It seems that whenever “spiritual gifts” are mentioned in church these days, the first thing often associated with it is a “spiritual gifts inventory test.” But whatever happened to the “Spirit” in “spiritual gifts”? In fact, why do we seem to be so afraid of the Holy Spirit that we so seldom talk about Him in evangelical churches?
A lot of bible study materials on spiritual gifts have a very narrow focus, often centering around just the verses containing lists of spiritual gifts. But recently I took a closer look at 1 Corinthians 12:4-8 and found something different. It says:
Now there are varieties of gifts, but the same Spirit.
And there are varieties of ministries, and the same Lord.
There are varieties of effects, but the same God who works all things in all persons.
But to each one is given the manifestation of the Spirit for the common good.
Clearly, it tells us that instead of placing the importance on the variety of spiritual gifts (as some bible study materials do), the emphasis should be on the “same” Triune God. In other words, it is more important to recognize the who of the spiritual gifts than the what.
In “The Beginner’s Guide to Spiritual Gifts”, Sam Storms wrote:
Spiritual gifts are concrete disclosures of divine activity and only secondarily human activity. Spiritual gifts are the presence of the Spirit Himself coming to relatively clear, even dramatic, expression in the way we do ministry. Gifts are God going public among His people.
It is often lost on believers that the Spirit is not only the Giver of spiritual gifts, but also the Actor.
John Bunyan (1628-1688) wrote in “Grace Abounding To The Chief Of Sinners” that:
I perceived that although gifts are good to accomplish the task they are designed for — the edification of others — yet they are empty and without power to save the soul unless God is using them. And having gifts is no sign of a person’s relationship to God. This also made me see that gifts are dangerous things, not in themselves, but because of those evils of pride and vainglory that attend them.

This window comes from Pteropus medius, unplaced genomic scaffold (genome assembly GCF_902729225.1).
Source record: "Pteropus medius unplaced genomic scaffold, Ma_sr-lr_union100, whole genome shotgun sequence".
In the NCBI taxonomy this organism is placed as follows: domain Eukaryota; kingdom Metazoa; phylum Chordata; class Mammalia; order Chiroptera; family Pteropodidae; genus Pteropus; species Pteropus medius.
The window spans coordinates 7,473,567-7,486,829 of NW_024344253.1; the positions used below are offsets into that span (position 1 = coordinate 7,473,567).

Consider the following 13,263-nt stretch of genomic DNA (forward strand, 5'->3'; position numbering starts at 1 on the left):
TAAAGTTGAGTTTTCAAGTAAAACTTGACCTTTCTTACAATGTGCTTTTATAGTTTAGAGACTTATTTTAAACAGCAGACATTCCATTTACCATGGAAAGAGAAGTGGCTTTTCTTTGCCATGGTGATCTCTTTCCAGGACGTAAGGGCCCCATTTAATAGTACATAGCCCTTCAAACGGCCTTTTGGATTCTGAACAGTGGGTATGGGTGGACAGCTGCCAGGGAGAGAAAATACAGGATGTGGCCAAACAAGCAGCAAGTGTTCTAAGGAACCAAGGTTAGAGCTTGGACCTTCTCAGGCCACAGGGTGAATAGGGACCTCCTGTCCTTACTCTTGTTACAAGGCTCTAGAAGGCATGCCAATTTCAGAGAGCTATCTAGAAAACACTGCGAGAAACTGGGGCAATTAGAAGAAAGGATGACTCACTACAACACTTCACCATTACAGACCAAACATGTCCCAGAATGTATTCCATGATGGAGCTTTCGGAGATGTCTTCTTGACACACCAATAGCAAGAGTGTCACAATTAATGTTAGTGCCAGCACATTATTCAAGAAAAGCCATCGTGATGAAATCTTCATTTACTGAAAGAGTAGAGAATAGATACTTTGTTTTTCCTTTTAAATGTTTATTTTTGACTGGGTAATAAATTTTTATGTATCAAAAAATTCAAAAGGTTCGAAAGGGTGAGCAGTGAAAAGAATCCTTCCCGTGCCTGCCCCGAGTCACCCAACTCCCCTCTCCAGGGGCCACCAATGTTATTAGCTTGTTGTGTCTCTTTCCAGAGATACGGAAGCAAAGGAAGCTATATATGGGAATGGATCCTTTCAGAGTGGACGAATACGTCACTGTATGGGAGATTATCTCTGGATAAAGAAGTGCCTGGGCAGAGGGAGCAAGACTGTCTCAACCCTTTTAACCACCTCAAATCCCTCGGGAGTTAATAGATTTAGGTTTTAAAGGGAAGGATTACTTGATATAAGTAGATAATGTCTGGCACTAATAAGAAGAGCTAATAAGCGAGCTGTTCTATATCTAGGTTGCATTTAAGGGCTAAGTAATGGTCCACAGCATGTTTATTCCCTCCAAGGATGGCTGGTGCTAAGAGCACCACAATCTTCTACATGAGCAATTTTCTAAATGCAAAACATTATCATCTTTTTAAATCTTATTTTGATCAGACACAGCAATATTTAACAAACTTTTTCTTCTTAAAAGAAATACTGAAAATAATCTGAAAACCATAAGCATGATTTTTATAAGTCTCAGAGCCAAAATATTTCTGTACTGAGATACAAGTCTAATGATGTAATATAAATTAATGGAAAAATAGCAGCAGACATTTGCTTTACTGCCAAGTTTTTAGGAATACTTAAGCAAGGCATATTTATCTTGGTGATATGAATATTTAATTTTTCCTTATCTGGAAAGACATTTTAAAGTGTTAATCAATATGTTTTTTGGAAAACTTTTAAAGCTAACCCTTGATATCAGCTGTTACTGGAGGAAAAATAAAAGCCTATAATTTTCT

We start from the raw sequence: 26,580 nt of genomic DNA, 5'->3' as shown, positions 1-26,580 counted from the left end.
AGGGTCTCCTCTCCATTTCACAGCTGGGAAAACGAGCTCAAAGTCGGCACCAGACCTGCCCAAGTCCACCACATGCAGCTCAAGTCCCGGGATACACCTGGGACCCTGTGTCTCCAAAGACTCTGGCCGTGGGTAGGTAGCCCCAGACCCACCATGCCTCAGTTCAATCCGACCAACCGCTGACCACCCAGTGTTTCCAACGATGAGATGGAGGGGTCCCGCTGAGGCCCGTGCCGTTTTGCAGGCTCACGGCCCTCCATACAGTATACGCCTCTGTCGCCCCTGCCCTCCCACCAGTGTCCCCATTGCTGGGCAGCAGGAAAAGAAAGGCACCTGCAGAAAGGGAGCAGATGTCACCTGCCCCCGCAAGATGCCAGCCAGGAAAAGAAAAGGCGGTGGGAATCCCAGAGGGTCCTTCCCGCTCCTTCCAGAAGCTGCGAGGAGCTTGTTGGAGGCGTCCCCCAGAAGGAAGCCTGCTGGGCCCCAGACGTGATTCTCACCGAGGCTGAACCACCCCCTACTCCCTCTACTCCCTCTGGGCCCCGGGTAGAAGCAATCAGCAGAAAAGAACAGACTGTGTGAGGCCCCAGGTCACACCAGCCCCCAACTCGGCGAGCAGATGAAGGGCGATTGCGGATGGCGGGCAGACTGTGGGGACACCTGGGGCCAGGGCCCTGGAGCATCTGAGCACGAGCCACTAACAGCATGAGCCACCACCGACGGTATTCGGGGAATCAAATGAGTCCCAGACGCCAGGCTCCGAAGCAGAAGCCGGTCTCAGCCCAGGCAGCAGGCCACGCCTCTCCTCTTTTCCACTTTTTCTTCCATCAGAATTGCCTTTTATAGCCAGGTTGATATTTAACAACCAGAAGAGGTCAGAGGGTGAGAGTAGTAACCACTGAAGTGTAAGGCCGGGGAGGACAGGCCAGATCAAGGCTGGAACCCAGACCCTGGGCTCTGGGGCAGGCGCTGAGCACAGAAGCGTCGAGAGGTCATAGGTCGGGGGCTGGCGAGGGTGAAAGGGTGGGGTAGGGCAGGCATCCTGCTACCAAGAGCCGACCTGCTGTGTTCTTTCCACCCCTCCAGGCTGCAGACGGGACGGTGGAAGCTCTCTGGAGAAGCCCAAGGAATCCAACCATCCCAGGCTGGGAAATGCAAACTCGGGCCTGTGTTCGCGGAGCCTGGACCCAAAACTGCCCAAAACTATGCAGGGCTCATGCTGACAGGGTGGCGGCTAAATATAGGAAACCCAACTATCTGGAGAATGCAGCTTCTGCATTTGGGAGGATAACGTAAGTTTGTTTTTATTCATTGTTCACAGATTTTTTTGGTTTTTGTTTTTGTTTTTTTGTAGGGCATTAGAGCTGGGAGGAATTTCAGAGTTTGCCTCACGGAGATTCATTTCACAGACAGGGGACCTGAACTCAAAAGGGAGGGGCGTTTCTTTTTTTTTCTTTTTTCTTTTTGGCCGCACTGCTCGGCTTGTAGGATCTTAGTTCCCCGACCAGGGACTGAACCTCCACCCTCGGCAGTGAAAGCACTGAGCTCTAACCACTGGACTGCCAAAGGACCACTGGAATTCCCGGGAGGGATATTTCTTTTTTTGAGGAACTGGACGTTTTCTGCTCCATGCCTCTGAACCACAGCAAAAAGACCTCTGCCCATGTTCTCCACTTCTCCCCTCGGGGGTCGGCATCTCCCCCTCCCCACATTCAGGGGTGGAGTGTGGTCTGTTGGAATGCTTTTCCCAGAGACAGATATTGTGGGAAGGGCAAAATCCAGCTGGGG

For Christians nowadays who have a casual view of spiritual gifts (“I’m exercising my spiritual gifts”), Bunyan sends a shock to our system that spiritual gifts can actually be dangerous. Indeed we are in danger of committing the sin of pride when exercising “my spiritual gifts” but failing to recognize that it is really God who is using those gifts on behalf of us as His instruments.
Actually, with this in mind, if you now take a look at those lists of spiritual gifts in the Bible, you should in fact recognize that every different kind of spiritual gift actually reflects an aspect of the manifestation of the Holy Spirit:
- Gift of Prophecy is a manifestation of the wisdom of the Holy Spirit (1 Corinthians 2:1-5)
- Gift of Teaching reflects the Spirit who teaches us first (John 14:26, 16:13)
- Gift of Exhortation is due to the Holy Spirit comforting and encouraging the church (Acts 9:31)
- …… etc.
I could go on and on, but the point is not in knowing what gifts we have, but in understanding the work of the Holy Spirit. As we increasingly engage in the proper exercise of spiritual gifts, we should achieve an increased understanding of who the Holy Spirit is and how He works through us and among us. And that’s the true spirit of spiritual gifts.
Suggested further reading:
“No More Privileged” by Anson